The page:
December 14, 2016
Conservation ethic today important for tomorrow
Protecting the water we’ll need for the 15 million additional residents projected to live here in 50 years calls for us to start right now by getting today’s 20 million Floridians on board with a conservation ethic.
That’s why we believe the gifted nature photographer and defender of springs John Moran performs an important public service in highlighting the importance of water in Florida (“Fertilizing, watering wrong for lawns,” Nov. 29).
We need people with his passion and his talent for communicating, whether through his images or his contributions to the Sun. Although UF/IFAS leads the way on water science in Florida, we do not have a monopoly on the topic.
UF/IFAS is on the cutting edge of water-saving science with technologies such as phone apps and high tech irrigation controllers that tap into soil moisture data and weather forecasts to tell people when to water, and, equally importantly, when not to. They can cut your water usage by 20 percent without browning your lawn.
We have UF/IFAS Extension agents in every county to familiarize homeowners and growers with these kinds of tools. These agents also work with builders and developers, a number of whom are building these technologies into their new communities. And they work with homeowners’ associations to educate them about water-conserving practices and to encourage them to adopt new ideas. If all new homes followed suit, we estimate that we’d save 1.8 billion gallons a year – enough to provide 30,000 homes in Florida with water for a year of indoor consumption.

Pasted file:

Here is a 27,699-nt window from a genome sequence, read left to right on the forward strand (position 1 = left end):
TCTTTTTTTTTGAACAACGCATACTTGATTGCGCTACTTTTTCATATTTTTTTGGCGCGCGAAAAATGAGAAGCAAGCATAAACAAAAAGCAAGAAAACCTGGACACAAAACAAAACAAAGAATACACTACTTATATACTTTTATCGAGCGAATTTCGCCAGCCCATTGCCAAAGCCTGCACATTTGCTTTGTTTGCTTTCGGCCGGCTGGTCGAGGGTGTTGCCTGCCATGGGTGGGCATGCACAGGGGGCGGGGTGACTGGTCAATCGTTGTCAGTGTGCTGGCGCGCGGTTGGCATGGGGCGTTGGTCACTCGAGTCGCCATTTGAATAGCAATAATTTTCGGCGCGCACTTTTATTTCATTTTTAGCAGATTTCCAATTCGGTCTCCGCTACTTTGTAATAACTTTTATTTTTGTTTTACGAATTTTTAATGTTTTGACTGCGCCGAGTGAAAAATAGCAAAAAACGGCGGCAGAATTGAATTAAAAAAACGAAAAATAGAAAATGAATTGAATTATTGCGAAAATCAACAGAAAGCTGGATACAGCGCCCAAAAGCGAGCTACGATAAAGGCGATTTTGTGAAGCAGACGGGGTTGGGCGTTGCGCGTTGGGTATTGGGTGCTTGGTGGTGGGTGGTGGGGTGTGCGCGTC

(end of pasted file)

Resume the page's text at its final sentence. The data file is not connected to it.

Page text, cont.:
The UF/IFAS Center for Landscape Conservation and Ecology, which I lead, provides easy-to-understand information on wise water use through its Florida-Friendly Landscaping ™ program that serves all Floridians. Some, like Moran, choose no water or fertilizer for their landscapes. Others are obligated to maintain their landscapes by the rules of homeowners’ associations.
We’re not in the business of telling people to have a lawn or not. Instead, using the best available science, we inform all kinds of property owners who want to know how much to water and to fertilize. It’s powerful information because it can demonstrate how natural resource protection and financial savings often go hand in hand.
UF/IFAS has recently invested in making further progress in Florida by hiring five regional specialized water Extension agents, each based in one of the five state water management districts. These agents will communicate science to water users of all kinds. In addition, UF/IFAS is hiring four faculty to join a team in what we call environmentally resilient, resource-efficient land use. This team will focus on further understanding patterns of water use and water quality threats from development and seek ways to address those threats.
The public hungers – dare I say “thirsts?” – for such information. Recently, a UF/IFAS survey indicated that residents would like more information on how to conserve water and that they would respond to incentives such as rebates to adopt new technologies such as smart irrigation controllers.
Getting this information out will be critical to protecting the natural resources that make Florida such a special place.
Moran’s opinion is that “…we’d do just fine without lawn sprinklers and fertilizer. And Florida would be a better place.” Yet many others enjoy gardening that requires irrigated landscapes. Much of the development in recent decades has occurred through subdivisions with homeowners’ associations where landscaping is required.
UF/IFAS does not make public policy. We believe an educated public is the most direct path to positive change. We appreciate the efforts of Moran and other activists who seek to influence public policy, because their efforts can give our science a boost by raising awareness about a resource that can go unnoticed until a crisis such as an algae bloom.
Michael Dukes is a professor in the UF/IFAS Department of Agricultural and Biological Engineering and the director of the Center for Landscape Conservation and Ecology.